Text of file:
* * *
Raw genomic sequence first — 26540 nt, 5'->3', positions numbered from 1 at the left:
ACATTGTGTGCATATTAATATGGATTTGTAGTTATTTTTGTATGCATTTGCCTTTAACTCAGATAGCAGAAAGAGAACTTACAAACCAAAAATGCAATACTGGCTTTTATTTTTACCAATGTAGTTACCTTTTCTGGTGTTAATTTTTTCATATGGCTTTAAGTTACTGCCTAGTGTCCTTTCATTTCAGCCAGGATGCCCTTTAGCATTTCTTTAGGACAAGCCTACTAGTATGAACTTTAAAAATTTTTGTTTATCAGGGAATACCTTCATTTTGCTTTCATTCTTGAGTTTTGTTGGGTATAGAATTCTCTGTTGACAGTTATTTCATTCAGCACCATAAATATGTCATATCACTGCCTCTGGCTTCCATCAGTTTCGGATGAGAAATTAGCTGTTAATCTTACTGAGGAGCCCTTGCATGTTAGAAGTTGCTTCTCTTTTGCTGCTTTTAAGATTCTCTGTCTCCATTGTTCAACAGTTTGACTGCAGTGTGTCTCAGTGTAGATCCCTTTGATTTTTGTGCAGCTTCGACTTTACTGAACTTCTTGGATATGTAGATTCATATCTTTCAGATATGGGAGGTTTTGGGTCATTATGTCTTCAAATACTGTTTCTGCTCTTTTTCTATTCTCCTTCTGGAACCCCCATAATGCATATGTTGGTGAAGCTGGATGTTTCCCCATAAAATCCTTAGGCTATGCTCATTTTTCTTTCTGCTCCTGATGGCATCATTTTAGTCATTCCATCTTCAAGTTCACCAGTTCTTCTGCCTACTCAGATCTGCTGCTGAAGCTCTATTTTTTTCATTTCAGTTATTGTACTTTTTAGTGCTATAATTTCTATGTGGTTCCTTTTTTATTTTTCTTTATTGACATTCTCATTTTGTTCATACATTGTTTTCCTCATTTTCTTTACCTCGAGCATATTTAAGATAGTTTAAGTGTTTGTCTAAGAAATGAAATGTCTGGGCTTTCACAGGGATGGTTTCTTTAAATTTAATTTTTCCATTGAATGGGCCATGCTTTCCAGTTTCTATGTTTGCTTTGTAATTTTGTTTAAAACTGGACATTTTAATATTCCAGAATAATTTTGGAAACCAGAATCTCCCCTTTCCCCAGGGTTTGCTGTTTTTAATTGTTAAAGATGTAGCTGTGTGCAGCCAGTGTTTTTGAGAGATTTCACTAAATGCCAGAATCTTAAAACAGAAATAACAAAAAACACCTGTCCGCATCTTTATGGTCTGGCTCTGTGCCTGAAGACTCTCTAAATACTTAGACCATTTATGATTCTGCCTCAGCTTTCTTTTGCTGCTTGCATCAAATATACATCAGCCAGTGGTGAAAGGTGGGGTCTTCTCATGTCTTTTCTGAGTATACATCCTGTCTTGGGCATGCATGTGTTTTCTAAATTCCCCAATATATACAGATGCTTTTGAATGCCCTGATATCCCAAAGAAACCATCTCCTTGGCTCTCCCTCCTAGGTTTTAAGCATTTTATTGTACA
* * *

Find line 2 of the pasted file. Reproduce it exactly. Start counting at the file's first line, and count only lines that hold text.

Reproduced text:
ACATTGTGTGCATATTAATATGGATTTGTAGTTATTTTTGTATGCATTTGCCTTTAACTCAGATAGCAGAAAGAGAACTTACAAACCAAAAATGCAATACTGGCTTTTATTTTTACCAATGTAGTTACCTTTTCTGGTGTTAATTTTTTCATATGGCTTTAAGTTACTGCCTAGTGTCCTTTCATTTCAGCCAGGATGCCCTTTAGCATTTCTTTAGGACAAGCCTACTAGTATGAACTTTAAAAATTTTTGTTTATCAGGGAATACCTTCATTTTGCTTTCATTCTTGAGTTTTGTTGGGTATAGAATTCTCTGTTGACAGTTATTTCATTCAGCACCATAAATATGTCATATCACTGCCTCTGGCTTCCATCAGTTTCGGATGAGAAATTAGCTGTTAATCTTACTGAGGAGCCCTTGCATGTTAGAAGTTGCTTCTCTTTTGCTGCTTTTAAGATTCTCTGTCTCCATTGTTCAACAGTTTGACTGCAGTGTGTCTCAGTGTAGATCCCTTTGATTTTTGTGCAGCTTCGACTTTACTGAACTTCTTGGATATGTAGATTCATATCTTTCAGATATGGGAGGTTTTGGGTCATTATGTCTTCAAATACTGTTTCTGCTCTTTTTCTATTCTCCTTCTGGAACCCCCATAATGCATATGTTGGTGAAGCTGGATGTTTCCCCATAAAATCCTTAGGCTATGCTCATTTTTCTTTCTGCTCCTGATGGCATCATTTTAGTCATTCCATCTTCAAGTTCACCAGTTCTTCTGCCTACTCAGATCTGCTGCTGAAGCTCTATTTTTTTCATTTCAGTTATTGTACTTTTTAGTGCTATAATTTCTATGTGGTTCCTTTTTTATTTTTCTTTATTGACATTCTCATTTTGTTCATACATTGTTTTCCTCATTTTCTTTACCTCGAGCATATTTAAGATAGTTTAAGTGTTTGTCTAAGAAATGAAATGTCTGGGCTTTCACAGGGATGGTTTCTTTAAATTTAATTTTTCCATTGAATGGGCCATGCTTTCCAGTTTCTATGTTTGCTTTGTAATTTTGTTTAAAACTGGACATTTTAATATTCCAGAATAATTTTGGAAACCAGAATCTCCCCTTTCCCCAGGGTTTGCTGTTTTTAATTGTTAAAGATGTAGCTGTGTGCAGCCAGTGTTTTTGAGAGATTTCACTAAATGCCAGAATCTTAAAACAGAAATAACAAAAAACACCTGTCCGCATCTTTATGGTCTGGCTCTGTGCCTGAAGACTCTCTAAATACTTAGACCATTTATGATTCTGCCTCAGCTTTCTTTTGCTGCTTGCATCAAATATACATCAGCCAGTGGTGAAAGGTGGGGTCTTCTCATGTCTTTTCTGAGTATACATCCTGTCTTGGGCATGCATGTGTTTTCTAAATTCCCCAATATATACAGATGCTTTTGAATGCCCTGATATCCCAAAGAAACCATCTCCTTGGCTCTCCCTCCTAGGTTTTAAGCATTTTATTGTACA